Wrangell-St. Elias Overview

Wrangell-St. Elias National Park and Preserve, located in eastern Alaska of the United States, is an awe-inspiring testament to the raw power and beauty of the natural world. Covering an immense area of over 13.2 million acres (53,320 square kilometers), it is the largest national park in the United States, offering a wilderness experience on a scale that is nearly incomprehensible. Established in 1980 as part of the Alaska National Interest Lands Conservation Act, the park encompasses a vast range of ecosystems, from the Gulf of Alaska’s coastal rainforests to the mountaintops of the Saint Elias Range, making it a place of unparalleled natural diversity and scenic majesty.

The park is named after two of the major mountain ranges that dominate its landscape: the Wrangell Mountains and the Saint Elias Mountains. These ranges include some of the highest peaks in North America, such as Mount Saint Elias, which rises to 18,008 feet (5,489 meters), making it the second-highest peak in both the United States and Canada. The park is also home to massive glaciers, including the Malaspina Glacier, one of the largest piedmont glaciers in the world.

Wrangell-St. Elias is a wilderness park with few roads and marked trails, offering a true backcountry experience for those who venture into its expanses. Activities such as hiking, mountaineering, kayaking, and camping allow visitors to immerse themselves in its vast landscapes. The park’s rich history is evident in its historic mining sites and indigenous cultural sites, adding a layer of human history to the natural spectacle.

The park’s size and remote location mean that it remains one of the least visited national parks in the U.S., offering solitude and a sense of adventure to those who explore its wilds. Wrangell-St. Elias National Park and Preserve represents the very essence of wilderness, challenging visitors to confront the sublime scale and beauty of the natural world.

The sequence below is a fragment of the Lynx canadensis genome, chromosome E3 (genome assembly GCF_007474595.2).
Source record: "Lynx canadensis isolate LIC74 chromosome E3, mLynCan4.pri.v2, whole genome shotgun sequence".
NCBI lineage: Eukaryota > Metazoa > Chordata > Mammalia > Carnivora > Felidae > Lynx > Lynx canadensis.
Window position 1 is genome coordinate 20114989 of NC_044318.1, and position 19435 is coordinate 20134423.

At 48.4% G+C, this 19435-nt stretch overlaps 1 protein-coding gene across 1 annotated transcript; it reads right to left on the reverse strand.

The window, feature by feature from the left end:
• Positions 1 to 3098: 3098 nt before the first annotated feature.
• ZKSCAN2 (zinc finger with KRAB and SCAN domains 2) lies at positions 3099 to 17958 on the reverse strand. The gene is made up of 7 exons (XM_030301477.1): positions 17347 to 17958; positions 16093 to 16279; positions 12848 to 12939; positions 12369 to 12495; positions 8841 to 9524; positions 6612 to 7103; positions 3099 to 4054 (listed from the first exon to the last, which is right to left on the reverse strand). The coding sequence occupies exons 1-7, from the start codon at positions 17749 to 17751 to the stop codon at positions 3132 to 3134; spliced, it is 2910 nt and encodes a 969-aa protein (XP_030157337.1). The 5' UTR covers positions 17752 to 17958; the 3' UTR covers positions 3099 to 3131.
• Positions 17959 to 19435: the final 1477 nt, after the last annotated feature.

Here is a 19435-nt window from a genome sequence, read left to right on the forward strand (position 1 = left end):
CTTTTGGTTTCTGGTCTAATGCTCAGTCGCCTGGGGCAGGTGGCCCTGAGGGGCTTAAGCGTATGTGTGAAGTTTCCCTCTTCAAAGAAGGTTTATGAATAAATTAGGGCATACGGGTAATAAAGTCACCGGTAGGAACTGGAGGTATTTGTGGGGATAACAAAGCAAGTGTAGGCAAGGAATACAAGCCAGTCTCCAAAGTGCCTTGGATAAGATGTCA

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Wrangell-St. Elias National Park Highlights

Wildlife of the Wilderness

Wrangell-St. Elias is the epitome of Alaskan wilderness and the wildlife reflects then wilderness.  Here are some of the more popular species:

Grizzly Bear

Grizzlies, icons of Alaskan wilderness, roam Wrangell-St. Elias. Fishing for salmon, foraging plants, and scavenging carrion, they maintain ecosystem balance.


Majestic moose, largest in deer family, inhabit Wrangell-St. Elias. Herbivores browsing aquatic plants and shrubs, shaping landscape and enriching biodiversity.

Dall Sheep

With striking white coats and curved horns, Dall sheep navigate Wrangell-St. Elias’s rugged mountains, displaying agility and grace in steep terrain.


Caribou, or reindeer, migrate across Wrangell-St. Elias’s tundra. Forming large herds, they endure harsh Arctic conditions, undertaking epic migrations.


Wolves, apex predators of Wrangell-St. Elias, exhibit complex social behaviors. They hunt in packs, preying on caribou, moose, and smaller mammals.

Bald Eagle

Symbol of American freedom, bald eagles soar over Wrangell-St. Elias’s landscapes. They hunt fish and scavenging carrion, embodying wilderness majesty.


In Wrangell-St. Elias’s rivers, salmon undertake epic journeys, spawning upstream. They’re vital for ecosystem health, sustaining bears, eagles, and other wildlife.

Arctic Tern

Arctic terns, master migrators, grace Wrangell-St. Elias’s skies. They travel from Arctic to Antarctic, covering vast distances, embodying endurance.

Red Fox

Red foxes, adaptable predators, inhabit Wrangell-St. Elias’s forests and tundra. They hunt rodents, birds, and carrion, displaying cunning and agility.


Ptarmigans, arctic grouse, blend with Wrangell-St. Elias’s snowy landscapes. They feed on buds, berries, and insects, camouflaging against predators

Continent's #2

Mount St. Elias, towering at 18,009 feet (5,489 meters), stands as a sentinel of grandeur in the Wrangell-St. Elias National Park and Preserve, Alaska.

As the second-highest peak in both the United States and Canada, it commands awe and respect from mountaineers and nature enthusiasts alike. Named after the apostle St. Elias by explorer Vitus Bering in 1741, its sheer vertical rise from the icy Gulf of Alaska is a testament to the titanic geological forces that shaped this landscape.